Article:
VANCOUVER, Wash. (BP) — It happened in Spokane, Wash., on a Sunday morning in the spring of 1937. Eighteen year-old Lillian Privette was in church, as was her custom.
1937 was a difficult year. Unemployment in the U.S. was 14.3 percent and climbing, reaching 19 percent by 1938. Nazi aggression made war seem likely to astute observers such as Winston Churchill. It was also during that year that Amelia Earhart vanished during her around-the-world solo flight.
But as difficult as things were in the world, God was at work, as He always is.
Gifted with a beautiful voice, Lillian loved singing the hymns of the faith. On this particular Sunday, one hymn became a special favorite. As she later told the story, they were singing the great Isaac Watts hymn, “At the Cross,” when she heard a strong, if unfamiliar voice. She looked over and standing a few persons away was a handsome young man named Everett. With a striking bearing and clear blue eyes, he possessed the muscular confidence of a young man chiseled by hard physical labor. Everett had come in from the woods where his family carved a living as loggers.
Finished with school by the eighth grade, Everett helped support a family of 12 by felling timber with his dad. But it was Sunday, and they were far from home, so they attended church in the city. As God would have it, they sat on Lillian’s pew. And while singing “At the Cross,” she heard his voice, looked his way, and described her experience as “love at first sight.”
Everett was smitten with Lillian as well. That morning he asked her to go on a date — to church. Everett drove to Lillian’s house to take her to Easter services at her church. The courtship moved quickly and they were married by year’s end, beginning 61 years together.
In the 40 years since my grandparents, Everett and Lillian Adams, told me the story of how they met, I have never sung “At the Cross” without thinking of them. We even have the song displayed in our home to remind us of the faith tradition of our family.
I tell this story as an encouragement to parents and grandparents to share your stories with your family. Children need to hear our stories of faith in Jesus Christ, and they need to know what God has done in and through our families.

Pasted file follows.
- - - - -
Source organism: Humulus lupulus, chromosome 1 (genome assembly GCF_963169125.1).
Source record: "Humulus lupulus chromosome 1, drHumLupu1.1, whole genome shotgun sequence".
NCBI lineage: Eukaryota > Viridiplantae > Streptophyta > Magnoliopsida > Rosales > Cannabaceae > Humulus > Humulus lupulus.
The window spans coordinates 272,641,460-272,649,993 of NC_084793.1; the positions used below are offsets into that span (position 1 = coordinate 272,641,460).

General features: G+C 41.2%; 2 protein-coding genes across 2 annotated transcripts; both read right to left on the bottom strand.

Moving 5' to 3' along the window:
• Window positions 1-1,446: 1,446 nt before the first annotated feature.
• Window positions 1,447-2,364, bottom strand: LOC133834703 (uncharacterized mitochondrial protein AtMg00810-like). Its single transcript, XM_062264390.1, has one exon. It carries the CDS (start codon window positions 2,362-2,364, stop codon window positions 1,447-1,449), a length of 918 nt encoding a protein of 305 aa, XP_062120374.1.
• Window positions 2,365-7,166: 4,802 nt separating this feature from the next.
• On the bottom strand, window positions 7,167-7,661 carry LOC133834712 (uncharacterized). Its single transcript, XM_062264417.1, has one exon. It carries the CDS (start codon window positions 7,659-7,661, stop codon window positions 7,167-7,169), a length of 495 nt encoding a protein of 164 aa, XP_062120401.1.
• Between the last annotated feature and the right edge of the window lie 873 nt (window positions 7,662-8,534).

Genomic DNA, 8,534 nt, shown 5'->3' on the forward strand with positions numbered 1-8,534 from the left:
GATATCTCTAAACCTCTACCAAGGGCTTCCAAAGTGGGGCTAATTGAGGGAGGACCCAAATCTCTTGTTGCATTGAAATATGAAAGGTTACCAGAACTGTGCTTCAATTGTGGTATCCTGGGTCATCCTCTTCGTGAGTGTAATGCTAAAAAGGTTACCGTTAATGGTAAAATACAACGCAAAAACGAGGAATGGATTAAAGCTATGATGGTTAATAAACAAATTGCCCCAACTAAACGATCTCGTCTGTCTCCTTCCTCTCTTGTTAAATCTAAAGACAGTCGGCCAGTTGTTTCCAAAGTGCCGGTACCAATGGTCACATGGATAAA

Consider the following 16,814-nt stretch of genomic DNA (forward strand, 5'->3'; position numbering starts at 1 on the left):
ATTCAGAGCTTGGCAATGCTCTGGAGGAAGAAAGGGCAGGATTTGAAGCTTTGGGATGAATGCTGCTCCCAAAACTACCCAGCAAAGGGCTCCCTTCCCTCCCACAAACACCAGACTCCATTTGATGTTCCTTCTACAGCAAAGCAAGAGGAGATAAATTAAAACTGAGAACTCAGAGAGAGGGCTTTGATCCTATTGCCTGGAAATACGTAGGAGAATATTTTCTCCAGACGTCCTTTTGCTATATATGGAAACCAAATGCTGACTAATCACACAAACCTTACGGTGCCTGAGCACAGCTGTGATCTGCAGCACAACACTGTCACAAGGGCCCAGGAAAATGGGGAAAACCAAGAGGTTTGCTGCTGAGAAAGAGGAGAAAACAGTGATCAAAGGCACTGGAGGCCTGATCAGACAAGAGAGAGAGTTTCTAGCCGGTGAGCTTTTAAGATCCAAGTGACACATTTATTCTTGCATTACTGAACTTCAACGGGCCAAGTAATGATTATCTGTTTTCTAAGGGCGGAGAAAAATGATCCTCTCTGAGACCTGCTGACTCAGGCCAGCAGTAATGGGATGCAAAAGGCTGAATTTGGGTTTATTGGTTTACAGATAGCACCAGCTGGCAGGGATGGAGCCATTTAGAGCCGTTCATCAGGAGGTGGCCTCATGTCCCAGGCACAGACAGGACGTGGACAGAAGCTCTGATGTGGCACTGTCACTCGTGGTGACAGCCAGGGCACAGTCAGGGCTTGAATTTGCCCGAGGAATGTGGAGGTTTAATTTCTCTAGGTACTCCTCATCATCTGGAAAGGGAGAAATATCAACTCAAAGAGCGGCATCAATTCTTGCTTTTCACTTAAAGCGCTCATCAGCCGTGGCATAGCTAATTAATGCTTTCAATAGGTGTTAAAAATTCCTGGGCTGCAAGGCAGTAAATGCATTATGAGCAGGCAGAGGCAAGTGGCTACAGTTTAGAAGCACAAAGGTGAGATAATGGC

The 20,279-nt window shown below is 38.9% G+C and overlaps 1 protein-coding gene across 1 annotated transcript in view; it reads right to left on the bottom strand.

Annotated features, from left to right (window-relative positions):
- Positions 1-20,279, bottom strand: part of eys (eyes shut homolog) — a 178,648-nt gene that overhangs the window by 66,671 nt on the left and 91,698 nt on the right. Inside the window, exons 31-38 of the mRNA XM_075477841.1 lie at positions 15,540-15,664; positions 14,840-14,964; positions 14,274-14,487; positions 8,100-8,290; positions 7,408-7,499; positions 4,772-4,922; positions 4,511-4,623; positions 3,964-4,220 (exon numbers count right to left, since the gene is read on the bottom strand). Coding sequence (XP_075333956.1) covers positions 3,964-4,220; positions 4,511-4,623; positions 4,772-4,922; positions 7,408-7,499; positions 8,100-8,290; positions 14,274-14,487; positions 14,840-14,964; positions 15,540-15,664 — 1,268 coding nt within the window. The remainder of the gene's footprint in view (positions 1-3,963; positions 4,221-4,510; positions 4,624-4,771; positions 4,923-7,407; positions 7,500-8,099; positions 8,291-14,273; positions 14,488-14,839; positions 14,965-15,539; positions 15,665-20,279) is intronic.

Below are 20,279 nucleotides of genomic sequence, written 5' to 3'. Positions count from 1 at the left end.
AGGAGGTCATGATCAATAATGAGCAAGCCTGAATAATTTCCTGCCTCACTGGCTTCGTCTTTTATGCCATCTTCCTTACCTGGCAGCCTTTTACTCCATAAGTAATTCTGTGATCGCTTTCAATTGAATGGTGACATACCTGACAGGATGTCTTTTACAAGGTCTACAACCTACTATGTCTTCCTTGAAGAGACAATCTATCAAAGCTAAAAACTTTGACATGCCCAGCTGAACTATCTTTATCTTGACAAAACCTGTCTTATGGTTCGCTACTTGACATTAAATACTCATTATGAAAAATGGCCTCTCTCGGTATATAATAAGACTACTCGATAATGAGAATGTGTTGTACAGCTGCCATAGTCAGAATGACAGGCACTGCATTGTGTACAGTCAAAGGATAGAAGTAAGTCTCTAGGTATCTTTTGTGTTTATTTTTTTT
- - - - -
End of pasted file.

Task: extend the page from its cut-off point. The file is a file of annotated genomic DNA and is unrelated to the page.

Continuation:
The first person I helped lead to faith in Christ was my college roommate, Steve Phillips. I hadn’t seen Steve in 20 years, then, on a family vacation that took us near his home, I gave him a call and we had a wonderful visit. He and his wife have a beautiful family who loves Jesus.
It had never occurred to me that our sons knew nothing about Steve and how God had used their dad to share Jesus with him. I learned that I need to share such stories. It was good for them to know that when I was about their age now, I was trying to serve and share Jesus with others.
One of the great concerns that many have is the salvation of their own children and their commitment to serve Jesus after they leave home — a valid concern that requires multiplied efforts. Sharing your faith stories with your kids is one worthy effort toward that end.
Have you told your children and grandchildren how you became a follower of Jesus? Tell them. Have you shared a time when you believe God was guiding you and it changed your life? Share it. Have you talked about serving Jesus, maybe leading a friend to Christ? Did you help to start a church? Is there a time when you denied self, and sacrificed for Jesus and His cause? These are stories that others need to hear, especially our own kids.
Everett and Lillian have been with Jesus for more than 15 years. When they died I lost someone who prayed for me daily. I will always remember my grandpa’s first words after he heard me preach my first sermon. “You are called,” he said. That meant a lot to me. It still does. And I want my sons to know the story.